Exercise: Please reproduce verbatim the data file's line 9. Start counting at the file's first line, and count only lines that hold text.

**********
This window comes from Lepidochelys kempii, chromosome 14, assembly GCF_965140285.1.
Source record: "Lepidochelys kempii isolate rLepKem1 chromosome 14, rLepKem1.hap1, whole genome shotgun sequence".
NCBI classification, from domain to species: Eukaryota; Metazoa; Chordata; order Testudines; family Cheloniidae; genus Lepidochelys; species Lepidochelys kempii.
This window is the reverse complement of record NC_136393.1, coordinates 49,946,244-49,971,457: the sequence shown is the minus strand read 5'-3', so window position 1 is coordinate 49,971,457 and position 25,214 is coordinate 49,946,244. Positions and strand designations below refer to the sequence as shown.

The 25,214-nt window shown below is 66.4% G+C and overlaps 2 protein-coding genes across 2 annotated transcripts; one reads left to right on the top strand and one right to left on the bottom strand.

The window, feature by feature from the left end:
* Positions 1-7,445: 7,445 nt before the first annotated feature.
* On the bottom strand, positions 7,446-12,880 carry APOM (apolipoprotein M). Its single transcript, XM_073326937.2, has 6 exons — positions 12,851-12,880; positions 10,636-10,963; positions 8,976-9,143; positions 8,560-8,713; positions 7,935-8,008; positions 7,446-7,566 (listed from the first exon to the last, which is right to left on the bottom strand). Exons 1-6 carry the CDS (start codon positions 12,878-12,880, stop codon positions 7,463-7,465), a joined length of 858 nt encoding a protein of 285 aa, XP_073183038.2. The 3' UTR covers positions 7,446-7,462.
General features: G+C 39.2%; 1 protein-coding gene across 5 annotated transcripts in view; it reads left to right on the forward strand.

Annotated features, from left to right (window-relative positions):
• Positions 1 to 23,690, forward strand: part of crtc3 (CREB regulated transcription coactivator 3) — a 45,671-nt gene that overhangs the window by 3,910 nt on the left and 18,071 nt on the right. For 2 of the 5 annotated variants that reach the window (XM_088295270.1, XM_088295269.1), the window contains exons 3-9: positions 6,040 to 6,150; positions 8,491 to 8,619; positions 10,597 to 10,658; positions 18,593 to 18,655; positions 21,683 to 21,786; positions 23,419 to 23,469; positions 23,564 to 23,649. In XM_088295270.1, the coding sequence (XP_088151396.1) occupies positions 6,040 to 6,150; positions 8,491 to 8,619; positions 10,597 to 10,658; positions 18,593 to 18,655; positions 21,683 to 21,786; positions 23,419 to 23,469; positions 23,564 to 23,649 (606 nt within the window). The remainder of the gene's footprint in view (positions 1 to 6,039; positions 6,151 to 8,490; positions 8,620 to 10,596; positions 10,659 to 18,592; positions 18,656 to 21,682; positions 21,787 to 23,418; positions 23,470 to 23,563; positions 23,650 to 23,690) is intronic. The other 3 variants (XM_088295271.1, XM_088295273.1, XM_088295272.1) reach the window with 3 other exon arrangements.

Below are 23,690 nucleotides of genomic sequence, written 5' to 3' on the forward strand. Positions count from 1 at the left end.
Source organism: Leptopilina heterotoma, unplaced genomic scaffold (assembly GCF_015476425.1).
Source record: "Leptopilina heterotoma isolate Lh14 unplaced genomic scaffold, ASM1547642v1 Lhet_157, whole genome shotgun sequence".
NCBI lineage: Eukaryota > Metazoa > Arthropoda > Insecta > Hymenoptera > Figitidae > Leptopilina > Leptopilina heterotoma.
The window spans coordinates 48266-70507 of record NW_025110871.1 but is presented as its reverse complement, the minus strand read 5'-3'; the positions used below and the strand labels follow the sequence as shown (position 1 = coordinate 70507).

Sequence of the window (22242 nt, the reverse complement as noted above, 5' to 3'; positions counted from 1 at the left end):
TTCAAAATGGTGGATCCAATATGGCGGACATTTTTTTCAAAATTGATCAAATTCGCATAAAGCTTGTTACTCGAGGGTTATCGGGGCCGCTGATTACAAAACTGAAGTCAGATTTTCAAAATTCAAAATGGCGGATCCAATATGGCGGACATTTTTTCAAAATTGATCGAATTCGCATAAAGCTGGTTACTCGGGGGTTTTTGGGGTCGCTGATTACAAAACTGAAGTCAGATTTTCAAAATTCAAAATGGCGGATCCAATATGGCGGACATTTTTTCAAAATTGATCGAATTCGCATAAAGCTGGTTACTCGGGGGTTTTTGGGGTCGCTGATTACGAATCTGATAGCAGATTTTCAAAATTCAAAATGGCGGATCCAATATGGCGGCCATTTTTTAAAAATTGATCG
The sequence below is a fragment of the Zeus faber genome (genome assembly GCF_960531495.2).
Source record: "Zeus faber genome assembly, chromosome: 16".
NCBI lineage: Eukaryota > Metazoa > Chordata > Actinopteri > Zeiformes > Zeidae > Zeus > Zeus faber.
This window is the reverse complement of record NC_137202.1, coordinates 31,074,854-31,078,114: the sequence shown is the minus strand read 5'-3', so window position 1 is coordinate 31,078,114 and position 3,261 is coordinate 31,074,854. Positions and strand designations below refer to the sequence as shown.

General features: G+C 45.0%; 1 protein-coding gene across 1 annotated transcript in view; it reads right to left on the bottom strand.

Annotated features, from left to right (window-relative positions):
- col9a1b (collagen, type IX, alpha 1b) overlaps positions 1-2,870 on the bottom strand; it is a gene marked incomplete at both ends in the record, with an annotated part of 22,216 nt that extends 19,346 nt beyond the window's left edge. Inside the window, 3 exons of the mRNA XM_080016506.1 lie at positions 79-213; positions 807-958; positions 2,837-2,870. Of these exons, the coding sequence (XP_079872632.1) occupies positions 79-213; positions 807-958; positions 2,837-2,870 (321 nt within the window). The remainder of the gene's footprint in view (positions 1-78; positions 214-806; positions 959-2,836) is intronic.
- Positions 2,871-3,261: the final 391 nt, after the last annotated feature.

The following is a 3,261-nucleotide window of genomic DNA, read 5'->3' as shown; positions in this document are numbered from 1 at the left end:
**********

General features: G+C 39.2%; 1 protein-coding gene across 5 annotated transcripts in view; it reads left to right on the forward strand.